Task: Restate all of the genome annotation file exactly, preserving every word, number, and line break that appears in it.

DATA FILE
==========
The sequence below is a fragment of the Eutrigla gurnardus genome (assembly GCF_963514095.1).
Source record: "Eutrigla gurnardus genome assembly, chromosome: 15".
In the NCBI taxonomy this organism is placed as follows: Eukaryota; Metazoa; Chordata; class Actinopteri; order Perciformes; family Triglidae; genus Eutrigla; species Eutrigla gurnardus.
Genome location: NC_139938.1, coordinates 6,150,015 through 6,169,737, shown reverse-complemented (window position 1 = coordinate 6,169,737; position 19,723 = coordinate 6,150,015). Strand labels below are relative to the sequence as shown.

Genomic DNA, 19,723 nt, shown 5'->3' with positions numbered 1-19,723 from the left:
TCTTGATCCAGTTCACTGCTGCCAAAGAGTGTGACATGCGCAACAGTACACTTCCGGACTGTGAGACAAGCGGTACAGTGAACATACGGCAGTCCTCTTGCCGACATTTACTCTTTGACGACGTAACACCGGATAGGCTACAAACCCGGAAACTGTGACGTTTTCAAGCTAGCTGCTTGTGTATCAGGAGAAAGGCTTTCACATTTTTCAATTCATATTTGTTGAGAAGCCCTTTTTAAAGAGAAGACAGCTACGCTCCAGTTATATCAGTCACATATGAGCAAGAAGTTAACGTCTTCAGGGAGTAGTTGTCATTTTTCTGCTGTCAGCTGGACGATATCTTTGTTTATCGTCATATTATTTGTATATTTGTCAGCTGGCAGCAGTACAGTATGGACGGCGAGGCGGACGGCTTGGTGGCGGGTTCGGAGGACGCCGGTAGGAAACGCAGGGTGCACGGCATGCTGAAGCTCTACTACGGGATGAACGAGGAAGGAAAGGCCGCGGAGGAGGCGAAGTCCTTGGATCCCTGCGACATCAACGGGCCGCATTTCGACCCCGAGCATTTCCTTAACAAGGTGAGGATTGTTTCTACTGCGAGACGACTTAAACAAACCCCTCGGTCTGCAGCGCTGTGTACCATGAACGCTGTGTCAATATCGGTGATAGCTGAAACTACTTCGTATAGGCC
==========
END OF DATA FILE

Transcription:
The sequence below is a fragment of the Eutrigla gurnardus genome (assembly GCF_963514095.1).
Source record: "Eutrigla gurnardus genome assembly, chromosome: 15".
In the NCBI taxonomy this organism is placed as follows: Eukaryota; Metazoa; Chordata; class Actinopteri; order Perciformes; family Triglidae; genus Eutrigla; species Eutrigla gurnardus.
Genome location: NC_139938.1, coordinates 6,150,015 through 6,169,737, shown reverse-complemented (window position 1 = coordinate 6,169,737; position 19,723 = coordinate 6,150,015). Strand labels below are relative to the sequence as shown.

Genomic DNA, 19,723 nt, shown 5'->3' with positions numbered 1-19,723 from the left:
TCTTGATCCAGTTCACTGCTGCCAAAGAGTGTGACATGCGCAACAGTACACTTCCGGACTGTGAGACAAGCGGTACAGTGAACATACGGCAGTCCTCTTGCCGACATTTACTCTTTGACGACGTAACACCGGATAGGCTACAAACCCGGAAACTGTGACGTTTTCAAGCTAGCTGCTTGTGTATCAGGAGAAAGGCTTTCACATTTTTCAATTCATATTTGTTGAGAAGCCCTTTTTAAAGAGAAGACAGCTACGCTCCAGTTATATCAGTCACATATGAGCAAGAAGTTAACGTCTTCAGGGAGTAGTTGTCATTTTTCTGCTGTCAGCTGGACGATATCTTTGTTTATCGTCATATTATTTGTATATTTGTCAGCTGGCAGCAGTACAGTATGGACGGCGAGGCGGACGGCTTGGTGGCGGGTTCGGAGGACGCCGGTAGGAAACGCAGGGTGCACGGCATGCTGAAGCTCTACTACGGGATGAACGAGGAAGGAAAGGCCGCGGAGGAGGCGAAGTCCTTGGATCCCTGCGACATCAACGGGCCGCATTTCGACCCCGAGCATTTCCTTAACAAGGTGAGGATTGTTTCTACTGCGAGACGACTTAAACAAACCCCTCGGTCTGCAGCGCTGTGTACCATGAACGCTGTGTCAATATCGGTGATAGCTGAAACTACTTCGTATAGGCC